Can Fish Oil Treat Asthma? Signs Point to Yes

If you have asthma, you may want to start popping fish oil supplements. Here's why.

Can-Fish-Oil-Treat-Asthma-iStock/keeweeboy, iStock/moranaFThere’s nothing fishy about new research suggesting that the omega-3 fatty acids found in fish may help millions of people with asthma breathe easier.

A recent study, which appeared in the February 2017 issue of the Journal of Clinical Investigation–Insight, adds to a growing body of evidence showing that omega-3s have a role to play in alleviating the symptoms of many diseases, including asthma.

Asthma is a chronic lung disease in which airways become inflamed, causing symptoms that may include shortness of breath, chest tightness, chronic coughing, and trouble sleeping due to coughing or wheezing. In allergic asthma, the immune system produces too much immunoglobulin E (IgE) in response to a trigger, causing inflammation of the airways that makes it harder to breathe and can result in an asthma attack, according to the American Academy of Allergy, Asthma & Immunology.

In the new study, researchers from the University of Rochester Medical Center in Rochester, New York, collected blood from 17 people with asthma and isolated their B immune cells in the lab. They compared the results to that of 17 people who did not have asthma. Most participants were taking steroids by mouth or inhaler depending on the severity of their asthma. Everyone in the study responded to the omega-3 fatty acids to some degree as evidenced by a reduction in IgE antibodies. There was a catch, however. People who were taking oral steroids, however, were less sensitive to the omega-3 treatment, the study showed. When corticosteroids are used steadily, they can impair some of the body’s natural ability to fight asthma-related inflammation, the researchers note.

In mild to moderate asthma, omega-3 fatty acids may reduce the production of IgE and improve asthma symptoms, the study authors conclude.

These findings dovetail with a New England Journal of Medicine study in late December 2016 showing that children born to women who took fish oil during the last three months pregnancy were about 30 percent less likely to develop asthma and asthma symptoms. “There has been a lot of interest in omega-3 fatty acids and breathing diseases,” says Pamela L. Zeitlin MD, PhD, the Silverstein Chair of the Department of Pediatrics and a professor of pediatrics at National Jewish Health in Denver. “The mechanism isn’t completely worked out yet but when fatty acids get absorbed, they exert anti-inflammatory effects in the blood and the lungs.”

The American Heart Association recommends eating a variety of fish at least twice a week, especially fish containing omega-3 fatty acids such as salmon, trout, and herring, or these other fish options. A serving size is 3.5 ounce cooked or about ¾ cup of flaked fish. If you’re not a fish fan, you can still get omega-3 fatty acids from flaxseed oil and walnuts or these other foods.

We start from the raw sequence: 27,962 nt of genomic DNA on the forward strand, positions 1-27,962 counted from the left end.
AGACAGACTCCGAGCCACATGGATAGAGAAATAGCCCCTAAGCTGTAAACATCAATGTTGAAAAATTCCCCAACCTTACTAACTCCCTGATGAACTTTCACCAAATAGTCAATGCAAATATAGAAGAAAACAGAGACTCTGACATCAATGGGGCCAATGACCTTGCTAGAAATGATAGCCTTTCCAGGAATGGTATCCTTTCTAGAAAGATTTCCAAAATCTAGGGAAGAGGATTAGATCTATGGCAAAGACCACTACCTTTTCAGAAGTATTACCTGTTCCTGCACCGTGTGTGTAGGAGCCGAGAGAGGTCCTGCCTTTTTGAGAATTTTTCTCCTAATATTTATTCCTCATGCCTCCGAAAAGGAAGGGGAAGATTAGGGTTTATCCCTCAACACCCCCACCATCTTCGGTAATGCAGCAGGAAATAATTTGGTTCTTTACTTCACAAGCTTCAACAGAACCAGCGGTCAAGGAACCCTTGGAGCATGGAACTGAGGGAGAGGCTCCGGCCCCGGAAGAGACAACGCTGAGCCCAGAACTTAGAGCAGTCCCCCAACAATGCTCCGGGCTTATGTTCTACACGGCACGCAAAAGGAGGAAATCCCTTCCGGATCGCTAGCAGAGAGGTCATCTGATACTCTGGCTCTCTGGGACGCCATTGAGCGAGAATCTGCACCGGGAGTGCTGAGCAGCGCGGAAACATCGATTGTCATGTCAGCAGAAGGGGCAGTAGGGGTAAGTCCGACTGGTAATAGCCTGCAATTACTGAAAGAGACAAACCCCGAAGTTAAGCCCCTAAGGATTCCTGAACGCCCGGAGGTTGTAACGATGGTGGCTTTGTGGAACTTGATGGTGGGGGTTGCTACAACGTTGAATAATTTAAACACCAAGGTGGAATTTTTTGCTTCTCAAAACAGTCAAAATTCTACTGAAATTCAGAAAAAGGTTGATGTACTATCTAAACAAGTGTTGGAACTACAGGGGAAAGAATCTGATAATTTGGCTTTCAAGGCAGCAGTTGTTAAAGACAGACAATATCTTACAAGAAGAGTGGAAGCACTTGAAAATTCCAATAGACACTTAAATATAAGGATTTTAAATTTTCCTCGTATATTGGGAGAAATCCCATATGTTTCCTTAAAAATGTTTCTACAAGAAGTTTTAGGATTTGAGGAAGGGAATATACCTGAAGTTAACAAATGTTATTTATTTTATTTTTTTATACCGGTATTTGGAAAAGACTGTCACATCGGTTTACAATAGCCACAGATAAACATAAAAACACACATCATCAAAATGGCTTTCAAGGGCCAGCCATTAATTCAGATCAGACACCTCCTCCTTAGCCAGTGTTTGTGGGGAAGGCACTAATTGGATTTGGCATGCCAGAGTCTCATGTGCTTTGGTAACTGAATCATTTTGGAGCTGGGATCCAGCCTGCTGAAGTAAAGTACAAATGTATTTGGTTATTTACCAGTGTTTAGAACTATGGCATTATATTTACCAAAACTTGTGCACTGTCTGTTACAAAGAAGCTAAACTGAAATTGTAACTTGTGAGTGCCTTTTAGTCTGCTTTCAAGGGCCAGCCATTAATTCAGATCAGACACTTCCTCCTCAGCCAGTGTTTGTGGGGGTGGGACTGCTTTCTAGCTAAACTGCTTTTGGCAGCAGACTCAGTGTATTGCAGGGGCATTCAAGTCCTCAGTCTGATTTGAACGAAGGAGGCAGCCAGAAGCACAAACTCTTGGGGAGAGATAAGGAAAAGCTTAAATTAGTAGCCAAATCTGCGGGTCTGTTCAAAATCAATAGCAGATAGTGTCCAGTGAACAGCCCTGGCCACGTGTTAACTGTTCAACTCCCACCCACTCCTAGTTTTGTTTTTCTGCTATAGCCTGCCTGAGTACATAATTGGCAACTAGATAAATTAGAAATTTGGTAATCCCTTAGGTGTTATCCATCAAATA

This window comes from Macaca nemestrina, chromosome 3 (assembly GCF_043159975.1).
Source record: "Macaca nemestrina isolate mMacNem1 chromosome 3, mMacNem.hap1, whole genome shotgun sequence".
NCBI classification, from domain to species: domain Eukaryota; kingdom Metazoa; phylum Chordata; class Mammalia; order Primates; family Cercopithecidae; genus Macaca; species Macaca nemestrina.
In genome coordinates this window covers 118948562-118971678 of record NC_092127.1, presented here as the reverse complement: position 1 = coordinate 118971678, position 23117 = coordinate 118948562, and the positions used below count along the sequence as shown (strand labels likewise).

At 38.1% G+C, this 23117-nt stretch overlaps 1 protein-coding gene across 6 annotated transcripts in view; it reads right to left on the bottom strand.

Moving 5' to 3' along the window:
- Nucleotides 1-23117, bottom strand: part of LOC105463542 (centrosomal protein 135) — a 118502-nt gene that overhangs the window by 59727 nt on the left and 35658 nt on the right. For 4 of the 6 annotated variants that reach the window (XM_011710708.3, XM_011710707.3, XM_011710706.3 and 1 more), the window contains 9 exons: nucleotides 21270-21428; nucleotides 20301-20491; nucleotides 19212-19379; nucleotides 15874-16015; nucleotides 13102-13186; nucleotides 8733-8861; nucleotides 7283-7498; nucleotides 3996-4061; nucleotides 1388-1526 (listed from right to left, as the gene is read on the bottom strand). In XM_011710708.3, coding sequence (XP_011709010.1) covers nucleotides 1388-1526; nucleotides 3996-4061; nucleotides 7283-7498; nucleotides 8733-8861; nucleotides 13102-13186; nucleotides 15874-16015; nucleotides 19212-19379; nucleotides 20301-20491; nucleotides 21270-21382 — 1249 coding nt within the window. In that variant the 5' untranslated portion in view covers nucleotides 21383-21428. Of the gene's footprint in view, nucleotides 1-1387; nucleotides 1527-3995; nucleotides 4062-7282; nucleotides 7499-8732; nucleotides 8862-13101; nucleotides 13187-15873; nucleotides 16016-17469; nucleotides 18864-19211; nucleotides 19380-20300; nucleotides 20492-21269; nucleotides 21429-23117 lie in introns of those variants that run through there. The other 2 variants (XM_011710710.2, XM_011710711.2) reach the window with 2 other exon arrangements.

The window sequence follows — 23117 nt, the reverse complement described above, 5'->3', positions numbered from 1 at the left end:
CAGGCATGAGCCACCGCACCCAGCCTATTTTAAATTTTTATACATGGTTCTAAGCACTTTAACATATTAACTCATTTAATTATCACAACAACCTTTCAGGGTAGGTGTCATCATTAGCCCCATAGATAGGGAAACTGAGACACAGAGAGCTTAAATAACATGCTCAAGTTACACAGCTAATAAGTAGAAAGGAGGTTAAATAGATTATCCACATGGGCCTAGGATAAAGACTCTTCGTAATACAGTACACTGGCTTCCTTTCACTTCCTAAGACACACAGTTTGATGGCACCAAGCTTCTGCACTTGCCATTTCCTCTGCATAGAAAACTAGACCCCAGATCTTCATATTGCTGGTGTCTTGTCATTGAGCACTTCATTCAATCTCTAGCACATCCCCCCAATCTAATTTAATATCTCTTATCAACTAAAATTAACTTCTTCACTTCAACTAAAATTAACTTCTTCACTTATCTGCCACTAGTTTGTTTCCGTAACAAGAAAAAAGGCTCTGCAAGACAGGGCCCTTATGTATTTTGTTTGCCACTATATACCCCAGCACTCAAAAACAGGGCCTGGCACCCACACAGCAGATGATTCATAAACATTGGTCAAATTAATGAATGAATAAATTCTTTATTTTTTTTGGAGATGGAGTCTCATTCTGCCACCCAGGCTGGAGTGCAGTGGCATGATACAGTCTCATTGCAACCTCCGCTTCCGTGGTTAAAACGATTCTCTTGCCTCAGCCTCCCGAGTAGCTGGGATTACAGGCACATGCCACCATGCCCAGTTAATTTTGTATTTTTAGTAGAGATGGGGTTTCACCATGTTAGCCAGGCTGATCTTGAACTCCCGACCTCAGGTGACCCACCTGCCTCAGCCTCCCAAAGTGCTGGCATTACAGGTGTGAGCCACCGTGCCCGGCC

Even if you eat foods rich in omega-3s, supplements can be considered a home remedy for asthma, Dr. Zeitlin says. But more isn’t better, she warns. “Research has shown that the benefits are greatest in people who are deficient and consume more omega-3s.” The best way to make sure your asthma symptoms are under control is to see your doctor regularly and take your medications as directed. Eating salmon every week couldn’t hurt. Find out how to spot the symptoms of asthma in adulthood.

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Denise Mann is a freelance health writer whose articles regularly appear in WebMD, HealthDay, and other consumer health portals. She has received numerous awards, including the Arthritis Foundation's Northeast Region Prize for Online Journalism; the Excellence in Women's Health Research Journalism Award; the Journalistic Achievement Award from the American Society for Aesthetic Plastic Surgery; National Newsmaker of the Year by the Community Anti-Drug Coalitions of America; the Gold Award for Best Service Journalism from the Magazine Association of the Southeast; a Bronze Award from The American Society of Healthcare Publication Editors (for a cover story she wrote in Plastic Surgery Practice magazine); and an honorable mention in the International Osteoporosis Foundation Journalism Awards. She was part of the writing team awarded a 2008 Sigma Delta Chi award for her part in a WebMD series on autism. Her first foray into health reporting was with the Medical Tribune News Service, where her articles appeared regularly in such newspapers as the Detroit Free Press, Chicago Sun-Times, Dallas Morning News, and Los Angeles Daily News. Mann received a graduate degree from the Medill School of Journalism at Northwestern University in Evanston, Ill., and her undergraduate degree from Lehigh University in Bethlehem, Pa. She lives in New York with her husband David; sons Teddy and Evan; and their miniature schnauzer, Perri Winkle Blu.